Pediatric Studies

Three open-label, uncontrolled, foreign trials have been performed with 182 pediatric patients 4 to 18 years old with cancer who were given a variety of cisplatin or noncisplatin regimens. In these foreign trials, the initial dose of ZOFRAN® (ondansetron HCl) Injection ranged from 0.04 to 0.87 mg/kg for a total dose of 2.16 to 12 mg. This was followed by the administration of ZOFRAN Tablets ranging from 4 to 24 mg daily for 3 days. In these studies, 58% of the 170 evaluable patients had a complete response (no emetic episodes) on day 1. Two studies showed the response rates for patients less than 12 years of age who received ZOFRAN Tablets 4 mg 3 times a day to be similar to those in patients 12 to 18 years of age who received ZOFRAN Tablets 8 mg 3 times daily. Thus, prevention of emesis in these pediatric patients was essentially the same as for patients older than 18 years of age. Overall, ZOFRAN Tablets were well tolerated in these pediatric patients.

Radiation-Induced Nausea and Vomiting

Total Body Irradiation

In a randomized, double-blind study in 20 patients, ZOFRAN Tablets (8 mg given 1.5 hours before each fraction of radiotherapy for 4 days) were significantly more effective than placebo in preventing vomiting induced by total body irradiation. Total body irradiation consisted of 11 fractions (120 cGy per fraction) over 4 days for a total of 1,320 cGy. Patients received 3 fractions for 3 days, then 2 fractions on day 4.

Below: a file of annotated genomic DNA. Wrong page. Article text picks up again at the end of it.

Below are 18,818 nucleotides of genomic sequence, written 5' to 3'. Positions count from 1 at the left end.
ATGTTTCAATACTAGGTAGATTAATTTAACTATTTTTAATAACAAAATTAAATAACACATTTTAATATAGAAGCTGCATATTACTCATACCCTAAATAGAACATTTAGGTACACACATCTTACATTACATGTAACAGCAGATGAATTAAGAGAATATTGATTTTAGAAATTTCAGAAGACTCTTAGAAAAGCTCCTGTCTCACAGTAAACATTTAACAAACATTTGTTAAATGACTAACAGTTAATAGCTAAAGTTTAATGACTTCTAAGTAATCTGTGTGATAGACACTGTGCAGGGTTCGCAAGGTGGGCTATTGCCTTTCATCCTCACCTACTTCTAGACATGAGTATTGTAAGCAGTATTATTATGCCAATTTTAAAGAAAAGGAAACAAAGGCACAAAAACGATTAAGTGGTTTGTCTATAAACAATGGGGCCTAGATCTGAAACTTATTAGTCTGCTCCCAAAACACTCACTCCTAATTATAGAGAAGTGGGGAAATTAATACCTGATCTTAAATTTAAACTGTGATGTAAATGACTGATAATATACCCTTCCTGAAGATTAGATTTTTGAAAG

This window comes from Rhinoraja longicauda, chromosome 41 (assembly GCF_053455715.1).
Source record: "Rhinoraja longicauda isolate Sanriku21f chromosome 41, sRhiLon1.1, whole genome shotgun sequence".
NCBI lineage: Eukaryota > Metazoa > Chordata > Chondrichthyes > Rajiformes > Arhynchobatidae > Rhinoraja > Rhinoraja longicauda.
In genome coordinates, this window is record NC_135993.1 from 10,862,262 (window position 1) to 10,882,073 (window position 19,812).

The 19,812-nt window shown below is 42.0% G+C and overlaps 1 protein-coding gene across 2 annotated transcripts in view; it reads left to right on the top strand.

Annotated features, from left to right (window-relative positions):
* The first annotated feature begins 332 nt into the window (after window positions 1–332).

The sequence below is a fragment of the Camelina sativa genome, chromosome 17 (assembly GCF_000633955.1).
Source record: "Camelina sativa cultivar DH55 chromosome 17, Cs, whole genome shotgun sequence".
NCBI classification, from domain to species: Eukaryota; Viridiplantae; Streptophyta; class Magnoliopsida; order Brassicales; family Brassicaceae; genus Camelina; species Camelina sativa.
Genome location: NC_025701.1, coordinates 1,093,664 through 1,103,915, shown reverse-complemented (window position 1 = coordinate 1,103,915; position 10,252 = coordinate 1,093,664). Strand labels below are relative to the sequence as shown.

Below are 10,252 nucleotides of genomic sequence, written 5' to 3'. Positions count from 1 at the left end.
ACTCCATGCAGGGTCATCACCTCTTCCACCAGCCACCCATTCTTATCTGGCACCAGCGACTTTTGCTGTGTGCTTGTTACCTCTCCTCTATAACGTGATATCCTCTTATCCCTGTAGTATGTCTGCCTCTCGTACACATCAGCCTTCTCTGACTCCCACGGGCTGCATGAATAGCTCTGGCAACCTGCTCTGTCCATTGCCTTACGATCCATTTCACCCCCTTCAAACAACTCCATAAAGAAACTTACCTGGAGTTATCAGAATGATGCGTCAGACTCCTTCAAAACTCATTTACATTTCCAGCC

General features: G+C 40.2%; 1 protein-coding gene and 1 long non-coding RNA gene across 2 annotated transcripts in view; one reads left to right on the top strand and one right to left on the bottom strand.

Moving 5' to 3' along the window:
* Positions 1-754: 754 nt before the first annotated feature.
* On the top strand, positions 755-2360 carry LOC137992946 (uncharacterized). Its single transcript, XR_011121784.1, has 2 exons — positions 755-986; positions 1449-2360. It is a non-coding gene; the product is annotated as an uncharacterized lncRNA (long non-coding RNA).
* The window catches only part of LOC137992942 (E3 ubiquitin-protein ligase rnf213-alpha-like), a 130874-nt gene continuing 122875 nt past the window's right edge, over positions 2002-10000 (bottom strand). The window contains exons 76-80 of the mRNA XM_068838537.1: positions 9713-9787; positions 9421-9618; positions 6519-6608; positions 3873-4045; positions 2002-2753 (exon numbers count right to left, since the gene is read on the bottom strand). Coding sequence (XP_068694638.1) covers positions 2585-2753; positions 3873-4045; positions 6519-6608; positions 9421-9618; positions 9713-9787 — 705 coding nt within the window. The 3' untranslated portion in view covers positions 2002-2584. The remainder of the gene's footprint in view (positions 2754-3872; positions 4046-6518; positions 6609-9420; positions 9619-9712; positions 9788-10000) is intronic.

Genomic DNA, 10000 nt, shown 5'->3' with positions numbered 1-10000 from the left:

Single High-Dose Fraction Radiotherapy

Ondansetron was significantly more effective than metoclopramide with respect to complete control of emesis (0 emetic episodes) in a double-blind trial in 105 patients receiving single high-dose radiotherapy (800 to 1,000 cGy) over ananterior or posterior field size of ≥ 80 cm to the abdomen. Patients received the first dose of ZOFRAN Tablets (8 mg) or metoclopramide (10 mg) 1 to 2 hours before radiotherapy. If radiotherapy was given in the morning, 2 additional doses of study treatment were given (1 tablet late afternoon and 1 tablet before bedtime). If radiotherapy was given in the afternoon, patients took only 1 further tablet that day before bedtime. Patients continued the oral medication on a 3 times a day basis for 3 days.

Daily Fractionated Radiotherapy